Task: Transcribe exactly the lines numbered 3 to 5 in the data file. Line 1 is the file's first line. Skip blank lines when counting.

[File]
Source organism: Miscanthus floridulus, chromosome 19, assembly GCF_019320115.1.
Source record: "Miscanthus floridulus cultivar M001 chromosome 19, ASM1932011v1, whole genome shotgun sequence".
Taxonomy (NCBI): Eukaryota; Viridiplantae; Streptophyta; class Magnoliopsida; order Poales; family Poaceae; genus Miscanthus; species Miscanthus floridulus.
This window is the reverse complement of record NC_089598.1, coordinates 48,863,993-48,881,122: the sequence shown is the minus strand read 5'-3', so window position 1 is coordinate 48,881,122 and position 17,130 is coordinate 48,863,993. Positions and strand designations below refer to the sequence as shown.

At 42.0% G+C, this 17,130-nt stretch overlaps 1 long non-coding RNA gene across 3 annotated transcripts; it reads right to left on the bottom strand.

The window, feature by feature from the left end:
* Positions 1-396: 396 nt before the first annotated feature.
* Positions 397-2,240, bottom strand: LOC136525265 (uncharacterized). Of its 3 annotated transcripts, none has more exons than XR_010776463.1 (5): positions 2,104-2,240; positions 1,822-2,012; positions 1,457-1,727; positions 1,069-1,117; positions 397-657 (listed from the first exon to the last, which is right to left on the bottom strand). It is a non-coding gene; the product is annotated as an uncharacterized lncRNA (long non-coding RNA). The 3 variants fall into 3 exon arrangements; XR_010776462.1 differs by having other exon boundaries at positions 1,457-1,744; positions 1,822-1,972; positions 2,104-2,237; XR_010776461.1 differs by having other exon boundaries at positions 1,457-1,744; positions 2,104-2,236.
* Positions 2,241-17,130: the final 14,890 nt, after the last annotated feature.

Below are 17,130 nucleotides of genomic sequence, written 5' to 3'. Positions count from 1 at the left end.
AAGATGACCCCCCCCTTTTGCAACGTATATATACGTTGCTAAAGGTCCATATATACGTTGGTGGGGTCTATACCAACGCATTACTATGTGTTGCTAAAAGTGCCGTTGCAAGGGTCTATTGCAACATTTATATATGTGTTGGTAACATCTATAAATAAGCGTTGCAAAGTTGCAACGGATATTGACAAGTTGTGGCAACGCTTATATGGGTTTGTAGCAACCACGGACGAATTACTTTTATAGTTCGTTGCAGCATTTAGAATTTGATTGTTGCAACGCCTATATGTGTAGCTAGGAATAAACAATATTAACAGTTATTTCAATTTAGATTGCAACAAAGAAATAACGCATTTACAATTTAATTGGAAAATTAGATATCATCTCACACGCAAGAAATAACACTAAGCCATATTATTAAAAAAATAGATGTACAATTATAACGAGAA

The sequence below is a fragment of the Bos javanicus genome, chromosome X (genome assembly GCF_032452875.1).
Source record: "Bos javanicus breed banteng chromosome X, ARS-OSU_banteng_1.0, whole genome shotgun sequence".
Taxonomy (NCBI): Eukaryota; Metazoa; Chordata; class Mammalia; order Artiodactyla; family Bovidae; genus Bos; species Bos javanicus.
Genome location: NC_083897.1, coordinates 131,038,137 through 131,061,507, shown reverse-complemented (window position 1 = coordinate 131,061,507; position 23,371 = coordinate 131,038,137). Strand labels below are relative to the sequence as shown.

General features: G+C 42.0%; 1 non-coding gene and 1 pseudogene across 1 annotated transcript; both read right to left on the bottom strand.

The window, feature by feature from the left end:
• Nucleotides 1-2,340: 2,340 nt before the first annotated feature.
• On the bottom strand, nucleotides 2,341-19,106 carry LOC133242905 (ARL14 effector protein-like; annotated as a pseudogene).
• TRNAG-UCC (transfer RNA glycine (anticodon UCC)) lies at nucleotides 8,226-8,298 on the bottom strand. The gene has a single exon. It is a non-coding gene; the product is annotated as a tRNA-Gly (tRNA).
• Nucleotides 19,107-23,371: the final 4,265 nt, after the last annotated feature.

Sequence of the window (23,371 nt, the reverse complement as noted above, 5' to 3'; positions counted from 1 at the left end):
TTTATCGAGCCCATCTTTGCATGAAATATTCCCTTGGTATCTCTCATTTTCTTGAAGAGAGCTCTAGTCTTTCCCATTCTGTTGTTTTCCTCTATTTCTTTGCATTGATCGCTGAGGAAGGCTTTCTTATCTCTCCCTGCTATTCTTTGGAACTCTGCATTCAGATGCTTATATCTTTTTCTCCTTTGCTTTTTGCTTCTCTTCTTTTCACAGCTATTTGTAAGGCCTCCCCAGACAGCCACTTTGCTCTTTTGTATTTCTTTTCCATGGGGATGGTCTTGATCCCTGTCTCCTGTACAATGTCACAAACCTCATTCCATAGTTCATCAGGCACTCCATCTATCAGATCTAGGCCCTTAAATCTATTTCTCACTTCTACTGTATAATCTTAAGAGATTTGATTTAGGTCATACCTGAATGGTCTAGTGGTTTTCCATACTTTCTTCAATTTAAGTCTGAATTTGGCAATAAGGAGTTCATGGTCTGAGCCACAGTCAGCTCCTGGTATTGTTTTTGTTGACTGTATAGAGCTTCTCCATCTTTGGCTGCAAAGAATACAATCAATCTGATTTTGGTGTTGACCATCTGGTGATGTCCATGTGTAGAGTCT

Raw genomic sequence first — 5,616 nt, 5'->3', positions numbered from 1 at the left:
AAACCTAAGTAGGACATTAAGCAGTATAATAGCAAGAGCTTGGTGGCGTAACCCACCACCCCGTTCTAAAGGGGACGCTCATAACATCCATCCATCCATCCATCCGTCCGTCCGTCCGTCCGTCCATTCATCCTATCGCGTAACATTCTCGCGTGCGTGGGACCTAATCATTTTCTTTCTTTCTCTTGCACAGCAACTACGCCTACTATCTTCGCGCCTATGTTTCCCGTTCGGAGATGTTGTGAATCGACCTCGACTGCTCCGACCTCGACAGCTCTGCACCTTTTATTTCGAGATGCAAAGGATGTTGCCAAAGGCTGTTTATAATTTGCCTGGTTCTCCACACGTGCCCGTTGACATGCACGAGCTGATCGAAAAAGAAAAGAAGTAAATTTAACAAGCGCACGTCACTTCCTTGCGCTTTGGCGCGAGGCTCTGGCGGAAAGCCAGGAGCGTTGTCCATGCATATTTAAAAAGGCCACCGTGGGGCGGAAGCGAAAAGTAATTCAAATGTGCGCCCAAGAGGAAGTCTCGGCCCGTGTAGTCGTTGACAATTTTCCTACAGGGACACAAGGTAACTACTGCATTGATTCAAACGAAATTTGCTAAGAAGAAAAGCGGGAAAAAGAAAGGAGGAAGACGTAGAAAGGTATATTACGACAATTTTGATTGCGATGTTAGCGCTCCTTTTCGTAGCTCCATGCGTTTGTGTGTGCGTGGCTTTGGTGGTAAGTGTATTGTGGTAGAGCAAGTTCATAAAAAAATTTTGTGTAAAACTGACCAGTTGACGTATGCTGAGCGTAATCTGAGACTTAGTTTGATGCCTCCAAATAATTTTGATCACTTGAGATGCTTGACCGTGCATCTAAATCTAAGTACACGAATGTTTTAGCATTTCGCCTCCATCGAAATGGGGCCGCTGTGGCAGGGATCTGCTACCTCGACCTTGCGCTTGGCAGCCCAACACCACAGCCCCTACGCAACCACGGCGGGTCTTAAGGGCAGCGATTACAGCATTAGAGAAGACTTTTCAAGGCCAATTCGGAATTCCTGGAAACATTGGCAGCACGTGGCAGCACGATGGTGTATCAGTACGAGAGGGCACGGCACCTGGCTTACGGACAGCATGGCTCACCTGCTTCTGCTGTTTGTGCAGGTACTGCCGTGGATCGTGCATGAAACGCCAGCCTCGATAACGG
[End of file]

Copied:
Taxonomy (NCBI): Eukaryota; Viridiplantae; Streptophyta; class Magnoliopsida; order Poales; family Poaceae; genus Miscanthus; species Miscanthus floridulus.
This window is the reverse complement of record NC_089598.1, coordinates 48,863,993-48,881,122: the sequence shown is the minus strand read 5'-3', so window position 1 is coordinate 48,881,122 and position 17,130 is coordinate 48,863,993. Positions and strand designations below refer to the sequence as shown.

At 42.0% G+C, this 17,130-nt stretch overlaps 1 long non-coding RNA gene across 3 annotated transcripts; it reads right to left on the bottom strand.